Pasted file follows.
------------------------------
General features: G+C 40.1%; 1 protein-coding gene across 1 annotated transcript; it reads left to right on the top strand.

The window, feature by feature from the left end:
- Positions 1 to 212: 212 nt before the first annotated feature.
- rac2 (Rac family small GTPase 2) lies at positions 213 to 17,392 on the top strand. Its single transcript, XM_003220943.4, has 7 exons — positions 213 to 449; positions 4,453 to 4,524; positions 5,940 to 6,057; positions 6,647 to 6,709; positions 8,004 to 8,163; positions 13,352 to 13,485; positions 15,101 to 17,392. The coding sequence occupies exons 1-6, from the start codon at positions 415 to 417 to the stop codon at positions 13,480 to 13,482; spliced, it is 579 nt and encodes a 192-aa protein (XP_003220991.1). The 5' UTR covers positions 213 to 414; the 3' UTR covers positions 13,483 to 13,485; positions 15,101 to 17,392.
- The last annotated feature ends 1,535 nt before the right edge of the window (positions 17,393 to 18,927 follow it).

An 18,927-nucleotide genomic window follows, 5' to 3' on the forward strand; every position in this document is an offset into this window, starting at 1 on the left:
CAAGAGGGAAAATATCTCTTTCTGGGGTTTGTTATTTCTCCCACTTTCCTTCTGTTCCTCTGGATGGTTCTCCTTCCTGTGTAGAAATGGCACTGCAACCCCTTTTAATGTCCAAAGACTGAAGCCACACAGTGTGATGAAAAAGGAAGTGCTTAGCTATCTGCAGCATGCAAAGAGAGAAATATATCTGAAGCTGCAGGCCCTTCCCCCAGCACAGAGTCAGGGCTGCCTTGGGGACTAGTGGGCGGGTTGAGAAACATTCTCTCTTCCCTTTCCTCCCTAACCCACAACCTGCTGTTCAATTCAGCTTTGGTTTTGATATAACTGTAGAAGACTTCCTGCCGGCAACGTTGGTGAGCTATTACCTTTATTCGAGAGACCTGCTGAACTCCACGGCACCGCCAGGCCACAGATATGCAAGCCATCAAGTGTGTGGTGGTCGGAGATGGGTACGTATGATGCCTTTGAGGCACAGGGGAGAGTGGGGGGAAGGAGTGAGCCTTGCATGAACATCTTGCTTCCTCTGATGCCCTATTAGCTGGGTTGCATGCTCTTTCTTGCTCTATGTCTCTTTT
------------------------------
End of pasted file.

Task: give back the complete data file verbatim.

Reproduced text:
General features: G+C 40.1%; 1 protein-coding gene across 1 annotated transcript; it reads left to right on the top strand.

The window, feature by feature from the left end:
- Positions 1 to 212: 212 nt before the first annotated feature.
- rac2 (Rac family small GTPase 2) lies at positions 213 to 17,392 on the top strand. Its single transcript, XM_003220943.4, has 7 exons — positions 213 to 449; positions 4,453 to 4,524; positions 5,940 to 6,057; positions 6,647 to 6,709; positions 8,004 to 8,163; positions 13,352 to 13,485; positions 15,101 to 17,392. The coding sequence occupies exons 1-6, from the start codon at positions 415 to 417 to the stop codon at positions 13,480 to 13,482; spliced, it is 579 nt and encodes a 192-aa protein (XP_003220991.1). The 5' UTR covers positions 213 to 414; the 3' UTR covers positions 13,483 to 13,485; positions 15,101 to 17,392.
- The last annotated feature ends 1,535 nt before the right edge of the window (positions 17,393 to 18,927 follow it).

An 18,927-nucleotide genomic window follows, 5' to 3' on the forward strand; every position in this document is an offset into this window, starting at 1 on the left:
CAAGAGGGAAAATATCTCTTTCTGGGGTTTGTTATTTCTCCCACTTTCCTTCTGTTCCTCTGGATGGTTCTCCTTCCTGTGTAGAAATGGCACTGCAACCCCTTTTAATGTCCAAAGACTGAAGCCACACAGTGTGATGAAAAAGGAAGTGCTTAGCTATCTGCAGCATGCAAAGAGAGAAATATATCTGAAGCTGCAGGCCCTTCCCCCAGCACAGAGTCAGGGCTGCCTTGGGGACTAGTGGGCGGGTTGAGAAACATTCTCTCTTCCCTTTCCTCCCTAACCCACAACCTGCTGTTCAATTCAGCTTTGGTTTTGATATAACTGTAGAAGACTTCCTGCCGGCAACGTTGGTGAGCTATTACCTTTATTCGAGAGACCTGCTGAACTCCACGGCACCGCCAGGCCACAGATATGCAAGCCATCAAGTGTGTGGTGGTCGGAGATGGGTACGTATGATGCCTTTGAGGCACAGGGGAGAGTGGGGGGAAGGAGTGAGCCTTGCATGAACATCTTGCTTCCTCTGATGCCCTATTAGCTGGGTTGCATGCTCTTTCTTGCTCTATGTCTCTTTT